Passive Income vs Active Income: What’s the Difference?
As we got serious about paying off our debt and budgeting, we also decided it was time to look into passive income vs active income. There’s always overtime at work or picking up side gigs, but as the kids (and I) get older, the less I want to work 60+ hours a week.
Call me nuts, right?
I was all about picking up as much work as possible in my youth and rarely ever said no to freelance work. However, looking back, I couldn’t necessarily tell you where that money or time went.
Passive activity ideas are all around us – and we’d be nuts not to pursue them for the sake of our relationships, our sanity, and our financial freedom. It’s a pivotal piece to personal finance and creating financial stability.
So what exactly is passive income? And why do you need it? Here’s the rundown on how passive income ideas can change the way you live – and work:
What Is Active Income?
There are a couple of types of income that you can earn. Active income is any service you provide that makes up your gross income, including wages, tips, or commissions. It’s your 9-5 job or any job where you work hours and receive a paycheck. You actively work for your salary, making it an actively earned income. Easy peasy.
What is Considered Passive Income?
Many people aren’t quite sure of the meaning of passive income vs active income. Passive income is income where you do the work upfront and then reap the benefits of earnings afterward – hopefully for years to come. All the investment is on the front end so that you passively reap the rewards later.
Think of teaching your kids how to do laundry. Sure, it might be a pain, and you might end up with pink socks or bleach splatters at the start, but eventually, they’ll get the hang of it, and you, my friend, will be laundry-free with any luck.
Can you picture it? Never doing laundry again…sounds fantastic, right?
(Ok, sure, that’s an extreme example. I’m 100% sure kids doing all the laundry without your nagging will never happen, but I can dream.):
There are many ways to make passive income, but you’ll need to put something in to get it started no matter what you pick. You’ll need to invest either:
Suppose you have the money to invest, great! You can use it to make more money. Passive income examples that need money to get started are real estate investing (like a quadplex), investment income, purchasing, or starting a business that you hire someone else to run.
Passive income examples that need your time are creating a business that you run yourself, such as a blog or becoming a landlord. While these aren’t 100% hands-free income ideas, you will hopefully still work much less than you would with active income.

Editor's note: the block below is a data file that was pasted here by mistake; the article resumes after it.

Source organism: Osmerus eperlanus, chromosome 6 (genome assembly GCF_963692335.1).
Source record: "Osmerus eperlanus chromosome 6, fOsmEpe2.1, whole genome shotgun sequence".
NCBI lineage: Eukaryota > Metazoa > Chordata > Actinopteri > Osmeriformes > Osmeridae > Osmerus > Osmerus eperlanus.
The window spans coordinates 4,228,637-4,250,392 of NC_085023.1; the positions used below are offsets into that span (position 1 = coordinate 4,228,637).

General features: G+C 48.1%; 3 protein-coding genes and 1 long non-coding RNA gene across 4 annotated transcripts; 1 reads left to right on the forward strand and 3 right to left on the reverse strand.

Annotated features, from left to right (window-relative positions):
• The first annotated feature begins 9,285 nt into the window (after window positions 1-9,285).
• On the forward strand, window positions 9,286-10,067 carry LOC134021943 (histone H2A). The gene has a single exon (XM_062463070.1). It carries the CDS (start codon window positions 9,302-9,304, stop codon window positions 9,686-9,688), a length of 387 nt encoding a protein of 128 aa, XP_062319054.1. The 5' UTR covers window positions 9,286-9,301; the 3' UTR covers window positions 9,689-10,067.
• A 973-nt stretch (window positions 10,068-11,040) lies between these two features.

Why Do I Need Passive Income?
Creating multiple streams of income is always a great idea. We’ve been in the position of both my husband and I losing our jobs (at different times, thankfully!). Without a passive income stream, it’s a quick way to get sucked into the cycle of living off of credit cards and stacking up debt while you need it least.
Luckily, we were able to make ends meet. But what if you are single? Or one of you is a stay-at-home spouse? Or chronically ill, and all the earnings for the family fall to the other?
Diversifying your income so that it comes from different pools only makes sense. If you’re not able to actively earn, having passive earning can help keep your boat afloat if anything were to happen.
Not to mention, who doesn’t dream of quitting their 9-5 job and traveling the world? Surely it can’t just be me, right?
Passive income sources can help you achieve working fewer hours while still bringing money in. Maybe partial retirement or part-time work is in your plans for the future. If so, this can be the best way to achieve that goal as well.
Tax Benefits of Passive Income
Another reason to build passive income is that you can reinvest the income. In some cases, depending upon the gig, this will give you a tax cut on the income.
Why should you care?
As discussed in Rich Dad, Poor Dad, the more money you can make and reinvest pre-tax, the better. It means you pay less in taxes in the long run.
An example is buying real estate investments. If you purchase a structure for $100,000 and sell it for $150,000, you can then roll those earnings into your next real estate purchase. In doing so, you defer the taxes on those earnings.
You can learn more about how to use your earnings wisely and minimize your taxes with other, better examples in Rich Dad, Poor Dad by Robert T. Kiyosaki.
Passive income vs. active income tax is handled differently. For more specific information about how each can benefit your situation, which types are taxable income, and tax rates, talk to your accountant to find out what makes the most sense for your situation.
Note: Unless you’re one of those folks that like extra paperwork from the Internal Revenue Service, always consult a CPA or lawyer with any questions. This includes questions about complex tax situations like limited partnership, material participation, a real estate investment trust, tax brackets, etc.
Passive Income vs Residual Income
You may have heard the term residual income kicked around and wonder how it’s different. Passive income is income earned after you’ve done the work – like rental income. Residual income is the income that’s left over after you pay your financial obligations, like the mortgage and insurance on your rental properties.
How can I make $1000 a month passive income?